And in fact, an Institute of Medicine review of the evidence, concludes that while there is limited research, “ethylmercury should be considered equipotent to methylmercury as a developmental neurotoxin. This conclusion is clearly public health protective.”

It is absurd to think that the FDA recently banned trans fats and banned the use of mercury in topical preparations like Mercuochrome, but allows it to be injected into pregnant women and children.

Russell Saunders in his piece in The Daily Beast “Robert F. Kennedy Jr.’s Twisted Anti-Vaxx History” states that, “despite multiple studies showing no link between vaccines and autism, RFK Jr. continues to use his position to spread that lie.”  Clearly he never read the book. First it is pro-vaccine, not anti-vaccine. The first chapter clearly lays out the strategy to increase not limit vaccinations. Second the book does not discuss autism and Thimerosal. It is hard to take criticism seriously by someone who has not read the book, nor who understands its intent, which is simple.

It is this [Hyman’s emphasis]:

Thimerosal is 50 percent mercury. Mercury is a neurotoxin. Is it a good idea to inject into pregnant women and children when alternatives exist? Probably not!  Do we need more evidence that is it potentially harmful? Probably not!

KK: There is a small, vocal minority of the autism community that associates vaccines–specifically Thimerosal–with autism and other disorders. According to the CDC:

scientific review by the Institute of Medicine (IOM) concluded that ‘the evidence favors rejection of a causal relationship between thimerosal–containing vaccines and autism.’ CDC supports the IOM conclusion that there is no relationship between vaccines containing thimerosal and autism rates in children.

In recent years, we’ve seen outbreaks of measles and whooping cough, due in part to vaccine resisters. Are you concerned that this book will fuel vaccine fears?

MH: I am very concerned that public confidence in vaccines has been eroded and see a very important opportunity for policy makers to reassure parents and the population that clear steps have been taken to reduce a potential risk from vaccines and thereby reestablish public trust.

Most consumers and even most policy makers don’t understand that the conclusions from the IOM [Institute of Medicine], which found no correlation between Thimerosal and autism, were fundamentally flawed. First the studies looked only at autism, not at neurodevelopmental disorders in general, missing the potential to identify more subtle harm from Thimerosal.  Second, population studies, by their very nature, cannot prove cause and effect, nor disprove it. They can only generate hypotheses based on associations.  So to draw a conclusion that they are not linked, and to declare the need for further studies unnecessary is simply scientifically inaccurate.  And the few studies observational studies that the IOM report was based on that everyone quotes as vindicating Thimerosal were deeply flawed as extensively documented in the book.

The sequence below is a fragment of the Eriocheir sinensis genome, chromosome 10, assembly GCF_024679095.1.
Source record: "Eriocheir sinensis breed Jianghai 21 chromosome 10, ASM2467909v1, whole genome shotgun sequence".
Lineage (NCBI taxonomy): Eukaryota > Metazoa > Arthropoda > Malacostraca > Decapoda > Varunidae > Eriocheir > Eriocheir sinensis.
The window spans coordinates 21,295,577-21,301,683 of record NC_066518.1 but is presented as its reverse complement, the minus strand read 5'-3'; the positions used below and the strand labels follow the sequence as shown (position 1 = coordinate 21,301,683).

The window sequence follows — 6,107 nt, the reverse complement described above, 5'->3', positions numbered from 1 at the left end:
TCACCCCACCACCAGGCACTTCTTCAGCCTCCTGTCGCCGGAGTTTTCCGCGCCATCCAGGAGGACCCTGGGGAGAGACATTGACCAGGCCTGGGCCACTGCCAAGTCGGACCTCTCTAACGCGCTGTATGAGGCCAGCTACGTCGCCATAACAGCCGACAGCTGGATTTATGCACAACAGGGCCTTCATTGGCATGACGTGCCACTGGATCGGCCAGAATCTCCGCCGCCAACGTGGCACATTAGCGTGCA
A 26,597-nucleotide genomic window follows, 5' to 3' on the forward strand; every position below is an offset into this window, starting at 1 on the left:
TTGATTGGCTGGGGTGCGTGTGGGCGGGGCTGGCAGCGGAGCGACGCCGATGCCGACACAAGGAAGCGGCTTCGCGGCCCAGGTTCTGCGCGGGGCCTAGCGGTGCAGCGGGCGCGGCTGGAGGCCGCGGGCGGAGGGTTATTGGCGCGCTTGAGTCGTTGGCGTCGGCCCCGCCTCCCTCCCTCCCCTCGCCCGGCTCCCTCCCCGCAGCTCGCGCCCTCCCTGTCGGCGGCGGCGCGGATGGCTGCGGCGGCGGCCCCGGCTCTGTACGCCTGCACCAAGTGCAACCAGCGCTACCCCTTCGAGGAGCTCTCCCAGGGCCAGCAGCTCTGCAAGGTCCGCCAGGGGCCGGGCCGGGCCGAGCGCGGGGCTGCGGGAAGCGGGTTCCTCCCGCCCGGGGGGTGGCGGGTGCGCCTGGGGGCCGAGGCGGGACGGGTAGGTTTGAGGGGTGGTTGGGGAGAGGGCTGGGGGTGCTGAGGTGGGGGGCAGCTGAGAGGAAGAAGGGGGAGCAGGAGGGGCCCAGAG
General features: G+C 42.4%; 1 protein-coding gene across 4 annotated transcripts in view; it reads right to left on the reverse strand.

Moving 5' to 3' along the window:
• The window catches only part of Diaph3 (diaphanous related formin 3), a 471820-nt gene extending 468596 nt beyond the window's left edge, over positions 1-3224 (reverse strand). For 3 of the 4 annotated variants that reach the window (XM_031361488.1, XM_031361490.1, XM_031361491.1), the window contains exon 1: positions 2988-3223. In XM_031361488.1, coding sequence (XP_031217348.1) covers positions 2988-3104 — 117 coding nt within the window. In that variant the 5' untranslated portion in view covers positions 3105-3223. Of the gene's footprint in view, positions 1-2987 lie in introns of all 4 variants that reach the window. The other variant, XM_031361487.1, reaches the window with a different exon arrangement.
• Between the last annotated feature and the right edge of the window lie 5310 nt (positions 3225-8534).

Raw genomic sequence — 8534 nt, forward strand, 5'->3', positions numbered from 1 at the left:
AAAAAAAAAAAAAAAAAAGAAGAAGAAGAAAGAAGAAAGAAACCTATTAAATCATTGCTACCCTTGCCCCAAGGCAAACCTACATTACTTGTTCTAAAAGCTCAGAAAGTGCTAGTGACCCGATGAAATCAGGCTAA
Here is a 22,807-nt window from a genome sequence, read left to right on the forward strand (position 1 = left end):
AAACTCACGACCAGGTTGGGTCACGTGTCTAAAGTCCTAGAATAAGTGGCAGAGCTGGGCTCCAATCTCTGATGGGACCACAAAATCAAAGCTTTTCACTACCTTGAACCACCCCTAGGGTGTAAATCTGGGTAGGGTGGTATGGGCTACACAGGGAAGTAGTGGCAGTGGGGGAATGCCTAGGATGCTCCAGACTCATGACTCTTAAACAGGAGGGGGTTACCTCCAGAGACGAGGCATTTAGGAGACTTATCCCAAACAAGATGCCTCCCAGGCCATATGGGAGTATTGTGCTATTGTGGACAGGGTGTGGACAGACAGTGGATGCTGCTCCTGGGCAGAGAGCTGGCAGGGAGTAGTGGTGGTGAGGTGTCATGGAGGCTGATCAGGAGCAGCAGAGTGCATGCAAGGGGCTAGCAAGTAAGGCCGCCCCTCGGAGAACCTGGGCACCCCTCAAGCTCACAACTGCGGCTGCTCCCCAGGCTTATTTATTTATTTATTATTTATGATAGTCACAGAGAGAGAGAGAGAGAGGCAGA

Three of the IOM-accepted studies relied in whole or in part on Danish population autism statistics, which showed that autism levels increased after Thimerosal was removed from vaccines in 1992. This evidence strongly suggested that Thimerosal was not linked to autism. However, the IOM did not properly account for confounding factors in the data, such as the counting of both outpatient and inpatient cases after 1995 that expanded the number of children known to be affected, the adopted use of a broader definition of autism in 1994, and the exclusion prior to 1992 of the largest Danish clinic treating autism, which cared for 20 percent of autism cases.

KK: During one of my interviews with Mr. Kennedy, he jokingly said, “Mark doesn’t know this, but I’m gong to ruin his career.” Are you worried that your association with his anti-thimerosal campaign will harm your reputation?

MH: As a doctor my first oath is to “First Do No Harm”. In all good conscience, even in the face of a small risk, given safe and cost effective alternatives, I could not remain silent on this subject.   I have treated thousands of patients sick from the harmful effects of low levels of mercury on human biology, risks well established in the medical literature, but mostly ignored in medical practice.  There is no role for mercury in any form in medical products.  If we are right, then we can save 137 million children a year from being injected with a known neurotoxin.  If we are wrong we removed a known neurotoxin from medical use. Probably a good thing.